One of the topics readers most often ask me to write about is anxiety and mental health—both our own and that of our kids. This week’s Parental Advisory question mirrors a common “what if” concern among parents:
My son is only two, but I worry so much. Both sides of our family have mental illness (and I have depression and anxiety), so I worry that either A) he’ll be diagnosed with something—and then how do I help him through that or B) he’ll be “normal” but my anxieties and depression will be behaviour he mimics or adopts.
How should I navigate this?
To start with, I want to say that you are not alone and your concerns are understandable. There are plenty of people out there right now who are reading your question and nodding emphatically along with you. And that is a sentiment that was immediately echoed by Barbara Greenberg, a clinical psychologist who specialises in the treatment of adolescents, when I reached out for her opinion on your question. The first thing she said in response was, “Let’s applaud this [parent] who is being proactive; that’s a really lovely thing [they are] doing and I’d just like to validate [their] concerns.”
You’re right; mental illness often does have a genetic component and having a history of mental illness on both sides of his family is likely to increase your son’s risk for developing a mental health disorder himself. So, let’s address your “A” question first: If he is diagnosed with a disorder, how will you help him through it?
Of course you hope to never see your child suffer with a mental health disorder, but if he does, you will help him through it the same way you would help him through a chronic physical illness or a learning disability or any other fundamentally challenging, on-going hurdle he may encounter in his life. That is, with love, support and all the best doctors, specialists and resources you can find. If he is diagnosed with a mental health disorder, you will educate yourself about it and you—along with the professionals in your corner—will be a support and a guide for him.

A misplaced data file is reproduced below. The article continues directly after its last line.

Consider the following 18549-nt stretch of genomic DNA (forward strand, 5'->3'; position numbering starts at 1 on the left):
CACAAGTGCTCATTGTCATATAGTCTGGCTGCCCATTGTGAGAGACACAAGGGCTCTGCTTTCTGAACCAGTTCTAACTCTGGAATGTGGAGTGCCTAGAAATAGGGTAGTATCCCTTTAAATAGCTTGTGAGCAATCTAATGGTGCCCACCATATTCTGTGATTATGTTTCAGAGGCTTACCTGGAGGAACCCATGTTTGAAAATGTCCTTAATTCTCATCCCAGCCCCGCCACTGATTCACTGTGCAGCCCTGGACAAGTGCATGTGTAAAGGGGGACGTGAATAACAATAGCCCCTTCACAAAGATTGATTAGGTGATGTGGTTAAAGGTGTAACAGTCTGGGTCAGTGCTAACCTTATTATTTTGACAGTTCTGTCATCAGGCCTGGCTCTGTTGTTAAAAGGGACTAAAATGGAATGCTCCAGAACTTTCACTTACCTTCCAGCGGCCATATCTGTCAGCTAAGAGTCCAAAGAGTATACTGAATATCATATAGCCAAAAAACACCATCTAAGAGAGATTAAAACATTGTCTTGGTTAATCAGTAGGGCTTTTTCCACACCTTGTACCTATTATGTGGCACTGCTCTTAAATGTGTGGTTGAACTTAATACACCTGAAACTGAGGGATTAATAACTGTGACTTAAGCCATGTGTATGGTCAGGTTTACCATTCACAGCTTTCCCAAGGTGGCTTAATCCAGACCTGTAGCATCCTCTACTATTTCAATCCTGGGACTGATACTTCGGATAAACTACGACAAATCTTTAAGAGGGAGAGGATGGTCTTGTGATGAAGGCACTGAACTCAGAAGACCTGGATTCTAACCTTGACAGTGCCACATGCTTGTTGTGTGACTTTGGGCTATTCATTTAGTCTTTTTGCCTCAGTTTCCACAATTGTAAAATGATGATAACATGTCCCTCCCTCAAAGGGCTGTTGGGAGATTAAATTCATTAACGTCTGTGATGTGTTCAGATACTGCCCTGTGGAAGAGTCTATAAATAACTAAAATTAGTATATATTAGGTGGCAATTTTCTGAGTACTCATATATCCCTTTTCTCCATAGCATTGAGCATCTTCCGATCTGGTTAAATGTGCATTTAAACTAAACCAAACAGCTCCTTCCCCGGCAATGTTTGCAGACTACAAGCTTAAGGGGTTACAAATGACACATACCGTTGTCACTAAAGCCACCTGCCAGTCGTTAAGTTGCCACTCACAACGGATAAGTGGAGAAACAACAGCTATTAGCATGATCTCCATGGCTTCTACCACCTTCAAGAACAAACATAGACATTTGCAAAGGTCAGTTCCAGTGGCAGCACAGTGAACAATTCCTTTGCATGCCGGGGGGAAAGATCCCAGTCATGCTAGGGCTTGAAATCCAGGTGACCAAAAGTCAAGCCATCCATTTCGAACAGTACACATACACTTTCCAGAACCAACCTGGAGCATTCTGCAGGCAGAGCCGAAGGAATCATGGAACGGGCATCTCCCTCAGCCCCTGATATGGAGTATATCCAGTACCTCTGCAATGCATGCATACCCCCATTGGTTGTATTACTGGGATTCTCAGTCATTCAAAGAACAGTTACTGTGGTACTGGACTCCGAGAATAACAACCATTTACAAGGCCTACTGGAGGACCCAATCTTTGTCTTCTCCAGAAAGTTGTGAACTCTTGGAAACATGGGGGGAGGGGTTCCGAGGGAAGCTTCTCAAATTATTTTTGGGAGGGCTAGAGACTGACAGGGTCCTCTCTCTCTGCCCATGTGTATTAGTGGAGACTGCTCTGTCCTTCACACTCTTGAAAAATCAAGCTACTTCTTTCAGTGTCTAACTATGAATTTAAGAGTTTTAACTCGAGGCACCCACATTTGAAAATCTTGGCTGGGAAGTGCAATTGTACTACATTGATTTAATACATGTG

To start with, Greenberg recommends focusing on doing your best to provide as supportive and calm an atmosphere as possible in the home: “The operative word is ‘calm,’” she says, “because any type of mental health problem gets worse when a child is in a volatile … family situation.”
One vital—and challenging—component of what you’re facing, though, is to try not to give in to an assumption that he will have a mental illness. It would be easy (and understandable) to start to look at many of his behaviours through that mental health lens and reach conclusions that aren’t necessarily accurate. To avoid this, Greenberg suggests learning what is developmentally appropriate for each age as your son grows.
“[They] can check in with [their] paediatrician if [they] think something is a problem or is not developmentally appropriate,” she says. “Most little kids do have problems regulating their emotions, so [they] need to know at what point there should be an intervention.”
Now for the “B” part of your question: What if your child doesn’t have a mental health disorder but “mimics or adopts” the anxiety and symptoms of depression he witnesses from you in the home? Greenberg and I agreed that the best way you can avoid him adopting any negative behaviours is by modelling what self-care can and should look like. In other words, make taking care of yourself a top priority. Caring for your son’s parent is also a form of caring for him.
And one last thing to be cognisant of is the language you use about mental health, particularly while your son is young and still figuring out who he is and how he fits into the world. Humans tend to be “labellers,” collecting labels that define ourselves and others, and those labels can impact what we believe to be true about ourselves. That’s not to say we shouldn’t talk to our kids about mental health and mental illness in age-appropriate ways, but we can focus on doing so in a way that empowers, Greenberg says.
“Kids need a vocabulary that is empowering,” she tells me. “Instead of saying something like, ‘I’m anxious about the situation,’ you can say something like, ‘I’m going to be brave here.’”
It’s a subtle change but one that focuses less on the negative feeling and more on the coping skills or strategies you have at your disposal.